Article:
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April 1954


AMA Arch Ophthalmol. 1954;51(4):509-524. doi:10.1001/archopht.1954.00920040519010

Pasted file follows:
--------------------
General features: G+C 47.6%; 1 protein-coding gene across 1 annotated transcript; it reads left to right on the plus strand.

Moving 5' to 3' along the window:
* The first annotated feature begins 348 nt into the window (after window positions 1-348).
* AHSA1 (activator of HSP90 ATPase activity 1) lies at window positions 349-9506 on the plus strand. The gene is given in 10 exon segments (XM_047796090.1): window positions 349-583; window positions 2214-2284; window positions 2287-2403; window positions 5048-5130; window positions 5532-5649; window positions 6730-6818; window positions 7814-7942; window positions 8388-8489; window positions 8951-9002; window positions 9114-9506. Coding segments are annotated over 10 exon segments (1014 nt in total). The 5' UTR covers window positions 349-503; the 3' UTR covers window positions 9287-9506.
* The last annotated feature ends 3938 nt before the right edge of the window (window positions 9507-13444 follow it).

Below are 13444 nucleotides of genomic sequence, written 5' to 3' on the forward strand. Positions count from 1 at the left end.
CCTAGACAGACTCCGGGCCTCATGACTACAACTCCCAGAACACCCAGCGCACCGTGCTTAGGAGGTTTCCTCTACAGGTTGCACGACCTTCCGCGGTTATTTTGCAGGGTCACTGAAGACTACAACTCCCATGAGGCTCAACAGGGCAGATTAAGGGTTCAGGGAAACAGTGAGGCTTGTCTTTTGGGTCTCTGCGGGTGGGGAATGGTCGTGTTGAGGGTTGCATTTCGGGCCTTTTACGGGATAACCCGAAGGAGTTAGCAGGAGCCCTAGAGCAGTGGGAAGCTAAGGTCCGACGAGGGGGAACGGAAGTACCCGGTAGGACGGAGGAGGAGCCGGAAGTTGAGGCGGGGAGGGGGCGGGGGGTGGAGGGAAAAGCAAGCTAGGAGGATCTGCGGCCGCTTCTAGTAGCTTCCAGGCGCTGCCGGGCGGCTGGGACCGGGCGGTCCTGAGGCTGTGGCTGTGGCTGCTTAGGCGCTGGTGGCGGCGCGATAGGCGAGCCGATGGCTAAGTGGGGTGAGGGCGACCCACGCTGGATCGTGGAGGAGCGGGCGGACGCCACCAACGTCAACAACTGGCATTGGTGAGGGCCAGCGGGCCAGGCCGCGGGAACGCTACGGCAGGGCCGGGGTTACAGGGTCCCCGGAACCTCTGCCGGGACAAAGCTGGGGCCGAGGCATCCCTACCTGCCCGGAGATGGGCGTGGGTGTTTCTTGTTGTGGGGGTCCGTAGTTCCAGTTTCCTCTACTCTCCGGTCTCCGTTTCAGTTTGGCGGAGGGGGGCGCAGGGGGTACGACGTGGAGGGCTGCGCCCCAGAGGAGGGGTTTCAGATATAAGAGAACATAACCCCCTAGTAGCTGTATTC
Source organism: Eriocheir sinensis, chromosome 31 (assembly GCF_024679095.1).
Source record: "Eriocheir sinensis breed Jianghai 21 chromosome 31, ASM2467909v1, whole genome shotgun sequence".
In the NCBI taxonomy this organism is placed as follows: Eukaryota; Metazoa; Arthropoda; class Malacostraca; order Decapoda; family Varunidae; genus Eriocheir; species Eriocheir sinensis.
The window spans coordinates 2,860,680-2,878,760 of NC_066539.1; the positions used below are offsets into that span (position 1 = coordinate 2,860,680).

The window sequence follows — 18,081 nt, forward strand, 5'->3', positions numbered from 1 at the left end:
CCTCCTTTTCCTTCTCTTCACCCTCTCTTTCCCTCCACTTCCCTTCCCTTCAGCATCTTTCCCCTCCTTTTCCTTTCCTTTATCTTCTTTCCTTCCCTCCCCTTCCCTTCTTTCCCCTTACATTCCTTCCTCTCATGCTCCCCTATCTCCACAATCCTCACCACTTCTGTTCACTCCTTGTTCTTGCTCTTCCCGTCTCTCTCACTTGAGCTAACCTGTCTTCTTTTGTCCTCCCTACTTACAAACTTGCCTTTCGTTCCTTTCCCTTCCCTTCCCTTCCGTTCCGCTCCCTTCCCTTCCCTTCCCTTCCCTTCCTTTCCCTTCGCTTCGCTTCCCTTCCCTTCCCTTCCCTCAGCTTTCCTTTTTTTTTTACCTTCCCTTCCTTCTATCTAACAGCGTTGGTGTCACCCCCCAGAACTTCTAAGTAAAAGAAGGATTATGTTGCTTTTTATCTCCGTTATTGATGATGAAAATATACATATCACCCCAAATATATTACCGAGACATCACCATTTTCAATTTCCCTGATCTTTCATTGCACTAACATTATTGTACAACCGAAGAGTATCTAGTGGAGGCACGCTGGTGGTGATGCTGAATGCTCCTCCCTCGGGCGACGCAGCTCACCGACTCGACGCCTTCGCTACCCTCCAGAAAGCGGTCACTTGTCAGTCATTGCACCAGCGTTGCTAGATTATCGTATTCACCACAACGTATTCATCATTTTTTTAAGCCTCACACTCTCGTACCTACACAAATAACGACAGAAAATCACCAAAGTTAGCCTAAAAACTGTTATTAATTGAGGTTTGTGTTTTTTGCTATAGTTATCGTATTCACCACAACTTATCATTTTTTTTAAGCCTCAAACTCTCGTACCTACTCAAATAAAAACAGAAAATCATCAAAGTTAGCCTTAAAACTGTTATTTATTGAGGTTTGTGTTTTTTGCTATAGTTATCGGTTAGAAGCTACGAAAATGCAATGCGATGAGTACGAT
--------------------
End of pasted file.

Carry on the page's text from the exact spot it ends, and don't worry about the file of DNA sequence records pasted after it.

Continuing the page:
IN RESPONDING to the high distinction of being selected to deliver the Fourth Annual John E. Weeks Memorial Lecture, I have chosen a topic which may seem somewhat remote from the field of endeavor of the man whose memory we are honoring tonight. When John E. Weeks was a forward-looking young man, his keen mind turned to bacteriology, the new and exciting field of his day, with the result that his name has become linked with that of the great Koch. And thus his name is best remembered and known to ophthalmologists the world over. Yet those who were more closely associated with him knew that his curiosity was not limited and that he took a broad interest in the advancement of ophthalmology, a specialty so universal that there is hardly a medical or scientific discipline upon which it does not touch. With this thought in mind I shall talk